Altered experimental pain perception after cerebellar infarction

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After a cerebellar lesion, pain perception is enhanced, and endogenous pain inhibition is reduced. The cerebellum likely has a previously underestimated role in human pain perception and modulation.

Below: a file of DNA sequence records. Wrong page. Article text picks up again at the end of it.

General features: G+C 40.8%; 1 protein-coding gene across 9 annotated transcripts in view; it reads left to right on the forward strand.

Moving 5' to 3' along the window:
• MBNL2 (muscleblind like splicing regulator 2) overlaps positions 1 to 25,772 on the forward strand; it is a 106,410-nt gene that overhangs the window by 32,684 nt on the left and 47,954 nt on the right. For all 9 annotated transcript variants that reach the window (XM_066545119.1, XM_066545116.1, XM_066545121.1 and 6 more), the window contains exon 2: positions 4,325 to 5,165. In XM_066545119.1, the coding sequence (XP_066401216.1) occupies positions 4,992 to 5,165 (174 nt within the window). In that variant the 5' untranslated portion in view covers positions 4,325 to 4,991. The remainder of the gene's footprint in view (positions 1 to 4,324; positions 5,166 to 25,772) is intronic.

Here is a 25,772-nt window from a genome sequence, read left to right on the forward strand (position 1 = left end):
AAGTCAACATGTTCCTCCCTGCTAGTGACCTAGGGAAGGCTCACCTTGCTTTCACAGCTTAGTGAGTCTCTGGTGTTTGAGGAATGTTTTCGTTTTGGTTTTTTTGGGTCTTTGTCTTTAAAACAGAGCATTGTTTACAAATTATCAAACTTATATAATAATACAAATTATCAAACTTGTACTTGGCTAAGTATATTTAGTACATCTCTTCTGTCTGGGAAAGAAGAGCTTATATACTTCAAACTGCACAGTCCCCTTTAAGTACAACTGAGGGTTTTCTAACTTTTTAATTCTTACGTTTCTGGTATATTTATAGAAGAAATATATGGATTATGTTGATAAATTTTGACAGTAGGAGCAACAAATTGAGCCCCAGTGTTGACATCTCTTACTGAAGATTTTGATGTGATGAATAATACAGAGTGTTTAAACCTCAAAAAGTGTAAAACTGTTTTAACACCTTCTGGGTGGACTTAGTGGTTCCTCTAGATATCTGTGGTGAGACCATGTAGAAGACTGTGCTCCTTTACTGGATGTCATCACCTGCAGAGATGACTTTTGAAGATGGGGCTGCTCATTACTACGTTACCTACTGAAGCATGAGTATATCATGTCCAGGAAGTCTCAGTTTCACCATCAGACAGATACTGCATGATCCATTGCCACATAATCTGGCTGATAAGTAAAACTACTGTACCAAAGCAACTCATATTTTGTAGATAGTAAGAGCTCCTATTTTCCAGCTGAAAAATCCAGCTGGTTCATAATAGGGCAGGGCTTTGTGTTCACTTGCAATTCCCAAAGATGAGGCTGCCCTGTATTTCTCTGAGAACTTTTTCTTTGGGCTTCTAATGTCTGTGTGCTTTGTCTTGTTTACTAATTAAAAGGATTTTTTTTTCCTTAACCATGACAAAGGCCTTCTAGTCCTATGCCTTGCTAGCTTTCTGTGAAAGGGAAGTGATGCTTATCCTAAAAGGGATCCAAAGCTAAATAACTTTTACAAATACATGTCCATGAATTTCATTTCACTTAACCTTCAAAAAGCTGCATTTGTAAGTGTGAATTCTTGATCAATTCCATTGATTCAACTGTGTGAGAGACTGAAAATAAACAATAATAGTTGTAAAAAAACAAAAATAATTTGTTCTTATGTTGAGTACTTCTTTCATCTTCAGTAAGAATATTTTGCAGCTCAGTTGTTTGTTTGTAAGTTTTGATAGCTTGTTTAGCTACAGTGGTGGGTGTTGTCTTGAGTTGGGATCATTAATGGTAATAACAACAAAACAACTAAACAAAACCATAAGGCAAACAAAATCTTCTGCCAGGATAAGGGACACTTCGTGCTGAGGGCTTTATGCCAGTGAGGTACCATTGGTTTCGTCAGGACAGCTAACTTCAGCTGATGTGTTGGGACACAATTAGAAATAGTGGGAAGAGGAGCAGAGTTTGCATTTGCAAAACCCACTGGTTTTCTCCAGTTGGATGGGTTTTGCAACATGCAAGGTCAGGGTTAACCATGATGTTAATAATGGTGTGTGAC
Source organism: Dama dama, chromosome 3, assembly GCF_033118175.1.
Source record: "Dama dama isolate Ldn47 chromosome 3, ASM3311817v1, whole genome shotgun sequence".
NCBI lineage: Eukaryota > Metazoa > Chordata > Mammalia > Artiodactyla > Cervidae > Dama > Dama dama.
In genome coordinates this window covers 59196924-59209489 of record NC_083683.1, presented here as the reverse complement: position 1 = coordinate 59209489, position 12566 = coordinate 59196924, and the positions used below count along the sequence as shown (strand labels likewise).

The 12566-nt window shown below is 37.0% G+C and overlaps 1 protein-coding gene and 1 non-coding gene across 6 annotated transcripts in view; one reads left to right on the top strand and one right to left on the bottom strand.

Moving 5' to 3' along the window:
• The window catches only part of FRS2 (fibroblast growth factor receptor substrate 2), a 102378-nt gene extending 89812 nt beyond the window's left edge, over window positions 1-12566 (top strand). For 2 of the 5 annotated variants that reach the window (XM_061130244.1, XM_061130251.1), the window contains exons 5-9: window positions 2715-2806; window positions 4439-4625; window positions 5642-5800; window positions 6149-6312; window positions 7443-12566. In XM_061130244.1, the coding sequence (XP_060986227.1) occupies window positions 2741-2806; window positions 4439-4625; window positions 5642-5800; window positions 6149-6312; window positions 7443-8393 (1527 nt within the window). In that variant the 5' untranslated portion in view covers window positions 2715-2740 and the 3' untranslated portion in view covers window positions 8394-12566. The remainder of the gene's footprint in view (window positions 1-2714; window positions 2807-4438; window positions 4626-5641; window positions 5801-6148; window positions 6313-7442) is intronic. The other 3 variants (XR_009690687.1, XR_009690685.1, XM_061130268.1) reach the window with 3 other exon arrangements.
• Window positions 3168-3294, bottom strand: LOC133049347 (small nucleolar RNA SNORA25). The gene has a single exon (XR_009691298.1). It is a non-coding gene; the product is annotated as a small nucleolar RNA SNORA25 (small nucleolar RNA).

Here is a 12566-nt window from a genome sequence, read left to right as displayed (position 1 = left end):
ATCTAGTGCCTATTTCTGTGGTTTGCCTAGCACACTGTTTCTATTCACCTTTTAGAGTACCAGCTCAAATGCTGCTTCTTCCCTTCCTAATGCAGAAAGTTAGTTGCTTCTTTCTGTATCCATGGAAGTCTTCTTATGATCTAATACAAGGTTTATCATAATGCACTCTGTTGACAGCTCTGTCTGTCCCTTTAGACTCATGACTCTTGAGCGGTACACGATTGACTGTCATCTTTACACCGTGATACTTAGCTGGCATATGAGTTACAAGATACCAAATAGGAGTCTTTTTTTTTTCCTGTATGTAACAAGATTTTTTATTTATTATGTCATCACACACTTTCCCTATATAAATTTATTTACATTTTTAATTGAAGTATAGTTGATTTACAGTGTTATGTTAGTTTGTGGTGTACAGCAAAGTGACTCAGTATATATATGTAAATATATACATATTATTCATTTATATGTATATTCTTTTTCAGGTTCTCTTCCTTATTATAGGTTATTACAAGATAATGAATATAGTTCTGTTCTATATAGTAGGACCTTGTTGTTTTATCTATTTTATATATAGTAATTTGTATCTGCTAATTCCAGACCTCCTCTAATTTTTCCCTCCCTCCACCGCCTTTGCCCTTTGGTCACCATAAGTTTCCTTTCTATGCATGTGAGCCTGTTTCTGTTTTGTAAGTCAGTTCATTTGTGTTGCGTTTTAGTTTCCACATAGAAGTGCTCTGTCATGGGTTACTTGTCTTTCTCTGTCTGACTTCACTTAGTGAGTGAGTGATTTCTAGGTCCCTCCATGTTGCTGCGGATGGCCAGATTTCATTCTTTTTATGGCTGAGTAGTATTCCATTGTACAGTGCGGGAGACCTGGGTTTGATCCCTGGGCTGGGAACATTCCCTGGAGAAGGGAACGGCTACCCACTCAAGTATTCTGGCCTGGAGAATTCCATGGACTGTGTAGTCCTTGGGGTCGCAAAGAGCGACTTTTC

Animal studies have suggested that the cerebellum, in addition to its motor functions, also has a role in pain processing and modulation, possibly because of its extensive connections with the prefrontal cortex and with brainstem regions involved in descending pain control. Consistently, human imaging studies have shown cerebellar activation in response to painful stimulation. However, it is presently not clear whether cerebellar lesions affect pain perception in humans. In the present study, we used experimental pain testing to compare acute pain perception and endogenous pain inhibition in 30 patients 1 to 11 years after cerebellar infarction and in 30 sex- and age-matched healthy control subjects. Compared to controls, patients exhibited a significantly increased pain perception in response to acute heat stimuli (44°C–48°C, average pain intensity rating for patients 3.4 ± 2.8 and for controls 1.5 ± 1.7 [on a numeric rating scale of 0–10], P < .01) and to repeated 256 mN pinprick stimuli (1.3 ± 1.9 vs 0.6 ± 1.0 [0–10], P < .05). Heat hyperalgesia in patients was more pronounced on the body side ipsilateral to the infarction. In addition, patients showed reduced offset analgesia (change in pain intensity rating: 0.0% ± 15.8% vs −16.9% ± 36.3%, P < .05) and reduced placebo analgesia (change in pain intensity rating: −1.0 ± 1.1 vs −1.8 ± 1.3 [0–10], P < .05) compared to controls. In contrast, heat and pressure pain thresholds were not significantly different between groups. These results show that, after cerebellar infarction, patients perceive heat and repeated mechanical stimuli as more painful than do healthy control subjects and have deficient activation of endogenous pain inhibitory mechanisms (offset and placebo analgesia). This suggests that the cerebellum has a previously underestimated role in human pain perception and modulation.

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